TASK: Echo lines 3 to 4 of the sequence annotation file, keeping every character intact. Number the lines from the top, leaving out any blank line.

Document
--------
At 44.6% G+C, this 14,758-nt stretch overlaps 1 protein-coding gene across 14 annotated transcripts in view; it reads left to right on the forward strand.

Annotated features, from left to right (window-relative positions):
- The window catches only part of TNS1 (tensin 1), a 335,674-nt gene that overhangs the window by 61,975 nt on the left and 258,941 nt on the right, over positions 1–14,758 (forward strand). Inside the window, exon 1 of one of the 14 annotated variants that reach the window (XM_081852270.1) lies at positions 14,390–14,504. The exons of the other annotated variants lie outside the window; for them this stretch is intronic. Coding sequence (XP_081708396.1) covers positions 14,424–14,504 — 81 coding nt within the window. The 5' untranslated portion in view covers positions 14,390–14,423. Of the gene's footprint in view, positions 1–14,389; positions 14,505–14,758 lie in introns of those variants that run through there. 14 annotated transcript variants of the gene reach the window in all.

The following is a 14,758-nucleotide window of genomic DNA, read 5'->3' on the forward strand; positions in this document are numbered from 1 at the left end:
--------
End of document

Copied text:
- The window catches only part of TNS1 (tensin 1), a 335,674-nt gene that overhangs the window by 61,975 nt on the left and 258,941 nt on the right, over positions 1–14,758 (forward strand). Inside the window, exon 1 of one of the 14 annotated variants that reach the window (XM_081852270.1) lies at positions 14,390–14,504. The exons of the other annotated variants lie outside the window; for them this stretch is intronic. Coding sequence (XP_081708396.1) covers positions 14,424–14,504 — 81 coding nt within the window. The 5' untranslated portion in view covers positions 14,390–14,423. Of the gene's footprint in view, positions 1–14,389; positions 14,505–14,758 lie in introns of those variants that run through there. 14 annotated transcript variants of the gene reach the window in all.

The following is a 14,758-nucleotide window of genomic DNA, read 5'->3' on the forward strand; positions in this document are numbered from 1 at the left end: